An unnamed Irish-American scientist ('She') is disillusioned with her marriage to Anthony (Sam Neill), who is more interested in his political job – and other women. Fed up with his affairs, she falls for an unnamed Arab cook ('He') and begins a torrid sexual relationship with him. But the contempt 'He' perceives as a Muslim immigrant in the UK causes him to break up with 'She'.


It has taken a while for British director Sally Potter's latest featureYes to make it to our shores, a film simultaneously greeted with derision and anticipation at 2004's Toronto International Film Festival for the simple fact that its dialogue was written – and spoken by the actors – in verse. Sounds like a modern-day Shakespeare perhaps? Or another movie indulgence by Potter who has had her fair share of detractors for making out there art movies like Orlando (1993), which featured a woman (Tilda Swinton) playing a man, then a woman, who lived over a four hundred year period. However, her deeply personal film, The Tango Lesson (1997) – in which she starred – won Potter as much enthusiastic critical praise as it did fans, and she continued her musical theme in her last feature The Man Who Cried (1999), a WWII gypsy-set love story featuring Johnny Depp and Christina Ricci (which in my book was superb).

Potter continues to meld music, film and dance in Yes. She may well have made one of the best films of the year. Interestingly watching the film you don't seem to notice the stylisation/presence of the verse, which in the wrong hands could certainly have made Yes unbearable. It is seamlessly integrated into the fabric of the film, and quite possibly is the perfect way to tell this beautifully flowing, passionate and political love story.

Joan Allen (The Upside Of Anger, The Bourne Supremacy) plays an Irish-American woman, 'She', trapped in a cold marriage to Anthony (Sam Neill). Pining for love and craving for some meaning in her austere London existence (she's a high powered biological researcher), 'She' begins an affair with 'He', Simon Abkarian (Ararat), a former surgeon from Lebanon now working as a sous-chef in an upwardly-mobile London restaurant.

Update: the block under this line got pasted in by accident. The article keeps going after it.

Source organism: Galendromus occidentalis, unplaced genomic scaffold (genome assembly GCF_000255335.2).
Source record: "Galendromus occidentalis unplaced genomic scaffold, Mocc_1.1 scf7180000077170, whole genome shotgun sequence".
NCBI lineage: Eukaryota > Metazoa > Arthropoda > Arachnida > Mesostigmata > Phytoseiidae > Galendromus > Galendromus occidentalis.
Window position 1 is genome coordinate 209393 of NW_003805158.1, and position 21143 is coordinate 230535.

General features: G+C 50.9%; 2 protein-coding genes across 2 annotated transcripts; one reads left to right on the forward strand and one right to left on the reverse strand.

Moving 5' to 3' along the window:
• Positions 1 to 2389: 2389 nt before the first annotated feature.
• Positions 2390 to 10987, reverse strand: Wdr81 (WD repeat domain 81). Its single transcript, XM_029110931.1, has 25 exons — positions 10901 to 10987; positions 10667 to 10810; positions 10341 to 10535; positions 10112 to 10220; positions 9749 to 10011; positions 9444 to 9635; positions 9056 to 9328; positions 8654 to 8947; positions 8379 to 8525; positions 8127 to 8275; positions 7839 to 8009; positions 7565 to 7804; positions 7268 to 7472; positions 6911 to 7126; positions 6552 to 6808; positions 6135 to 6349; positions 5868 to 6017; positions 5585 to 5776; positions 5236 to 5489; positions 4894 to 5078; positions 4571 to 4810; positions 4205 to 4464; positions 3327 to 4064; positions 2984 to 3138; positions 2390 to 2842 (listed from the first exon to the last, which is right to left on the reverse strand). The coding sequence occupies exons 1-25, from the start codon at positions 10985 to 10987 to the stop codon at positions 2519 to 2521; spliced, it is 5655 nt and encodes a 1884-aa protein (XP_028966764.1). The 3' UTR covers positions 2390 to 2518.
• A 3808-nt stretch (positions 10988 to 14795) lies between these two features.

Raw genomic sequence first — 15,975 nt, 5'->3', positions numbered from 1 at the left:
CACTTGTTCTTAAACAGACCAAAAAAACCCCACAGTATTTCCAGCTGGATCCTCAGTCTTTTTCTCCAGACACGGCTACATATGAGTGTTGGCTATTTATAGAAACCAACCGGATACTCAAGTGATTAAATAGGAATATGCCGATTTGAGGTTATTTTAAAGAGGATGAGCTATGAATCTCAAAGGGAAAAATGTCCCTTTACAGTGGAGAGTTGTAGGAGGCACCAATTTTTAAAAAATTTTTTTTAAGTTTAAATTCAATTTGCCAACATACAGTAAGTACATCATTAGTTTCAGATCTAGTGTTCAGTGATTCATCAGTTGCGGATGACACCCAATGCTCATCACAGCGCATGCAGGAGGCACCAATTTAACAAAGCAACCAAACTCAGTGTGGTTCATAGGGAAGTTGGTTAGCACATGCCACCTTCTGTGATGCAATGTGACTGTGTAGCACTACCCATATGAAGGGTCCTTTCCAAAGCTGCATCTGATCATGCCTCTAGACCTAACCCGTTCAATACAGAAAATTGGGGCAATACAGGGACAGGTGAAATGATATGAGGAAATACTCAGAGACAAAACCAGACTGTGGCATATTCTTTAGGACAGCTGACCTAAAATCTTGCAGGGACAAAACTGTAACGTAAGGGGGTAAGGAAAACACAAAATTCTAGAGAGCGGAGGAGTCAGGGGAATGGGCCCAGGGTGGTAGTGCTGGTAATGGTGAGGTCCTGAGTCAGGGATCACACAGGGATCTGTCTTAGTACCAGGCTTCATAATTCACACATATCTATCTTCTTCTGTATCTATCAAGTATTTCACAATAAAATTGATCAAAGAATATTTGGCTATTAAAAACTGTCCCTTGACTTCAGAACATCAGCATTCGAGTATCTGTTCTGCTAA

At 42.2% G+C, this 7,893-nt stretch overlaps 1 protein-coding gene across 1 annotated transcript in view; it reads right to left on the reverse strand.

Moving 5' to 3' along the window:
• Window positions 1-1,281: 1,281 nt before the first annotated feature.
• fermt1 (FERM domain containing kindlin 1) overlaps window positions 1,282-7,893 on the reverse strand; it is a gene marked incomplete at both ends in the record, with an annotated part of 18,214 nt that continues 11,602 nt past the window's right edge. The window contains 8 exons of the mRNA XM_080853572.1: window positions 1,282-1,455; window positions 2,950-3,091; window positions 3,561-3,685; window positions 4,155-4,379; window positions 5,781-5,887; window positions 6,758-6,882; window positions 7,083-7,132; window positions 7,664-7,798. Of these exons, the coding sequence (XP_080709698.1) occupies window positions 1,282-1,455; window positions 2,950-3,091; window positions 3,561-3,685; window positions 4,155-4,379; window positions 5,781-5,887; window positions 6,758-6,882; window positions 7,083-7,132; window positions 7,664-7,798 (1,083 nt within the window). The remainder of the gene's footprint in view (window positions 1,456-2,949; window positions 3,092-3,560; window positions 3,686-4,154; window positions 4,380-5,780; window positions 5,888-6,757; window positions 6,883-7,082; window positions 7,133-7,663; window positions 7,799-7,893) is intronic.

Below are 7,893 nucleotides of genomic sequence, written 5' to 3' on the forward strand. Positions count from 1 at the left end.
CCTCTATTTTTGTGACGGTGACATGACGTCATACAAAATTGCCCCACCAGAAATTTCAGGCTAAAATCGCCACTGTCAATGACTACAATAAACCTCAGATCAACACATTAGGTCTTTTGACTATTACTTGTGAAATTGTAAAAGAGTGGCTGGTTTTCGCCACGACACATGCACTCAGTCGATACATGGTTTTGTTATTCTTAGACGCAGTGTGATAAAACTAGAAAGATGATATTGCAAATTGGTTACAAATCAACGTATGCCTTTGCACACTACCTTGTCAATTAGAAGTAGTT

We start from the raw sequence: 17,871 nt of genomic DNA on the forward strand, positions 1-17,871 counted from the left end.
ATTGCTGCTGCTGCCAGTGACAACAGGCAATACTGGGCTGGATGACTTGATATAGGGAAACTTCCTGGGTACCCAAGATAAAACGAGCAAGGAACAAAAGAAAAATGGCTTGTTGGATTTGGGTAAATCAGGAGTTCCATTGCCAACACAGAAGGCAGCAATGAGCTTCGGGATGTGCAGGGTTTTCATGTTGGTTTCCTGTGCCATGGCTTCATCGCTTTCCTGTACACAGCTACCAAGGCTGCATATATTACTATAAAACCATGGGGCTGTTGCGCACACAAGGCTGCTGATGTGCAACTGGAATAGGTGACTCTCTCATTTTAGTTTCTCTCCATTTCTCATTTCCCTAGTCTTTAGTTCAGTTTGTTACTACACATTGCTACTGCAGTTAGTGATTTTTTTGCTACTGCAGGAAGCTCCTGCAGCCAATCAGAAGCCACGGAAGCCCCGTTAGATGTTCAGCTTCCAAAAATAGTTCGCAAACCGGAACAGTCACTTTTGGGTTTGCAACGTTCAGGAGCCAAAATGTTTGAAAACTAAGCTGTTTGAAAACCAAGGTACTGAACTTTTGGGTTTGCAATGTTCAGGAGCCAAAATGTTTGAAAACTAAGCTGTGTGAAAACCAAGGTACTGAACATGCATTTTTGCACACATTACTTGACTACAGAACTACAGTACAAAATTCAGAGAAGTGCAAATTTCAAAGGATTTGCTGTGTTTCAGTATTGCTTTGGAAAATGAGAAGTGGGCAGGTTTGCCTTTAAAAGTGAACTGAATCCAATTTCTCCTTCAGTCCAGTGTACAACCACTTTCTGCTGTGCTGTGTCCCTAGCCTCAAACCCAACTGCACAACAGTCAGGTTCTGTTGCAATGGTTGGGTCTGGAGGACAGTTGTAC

The performances and the chemistry between them are mighty. The affair is passionate but not without conflict, and a gateway into the ideas Potter is eager to explore. A dialogue about East and West, relationships, the British class system, the female body, the purpose of one's existence, dirt (!) and science versus god, all ensue. And all spoken in verse and narrated by the cleaner, a ribald Shirley Henderson (Bridget Jones' Diary)! It might all sound like art house conceit but Yes isn't as dour or serious as all that.

This film is fun and while it plays as a beautifully put together, emotionally satisfying romantic drama, ironically it is probably closer to the commercial end of the movie-making spectrum than might be credited. It is a film where the academic agenda is integrated with its entertainment. Which is not to take anything away from Yes. It's the bomb, and another example of why Sally Potter is one of the most surprising and accomplished filmmakers working today.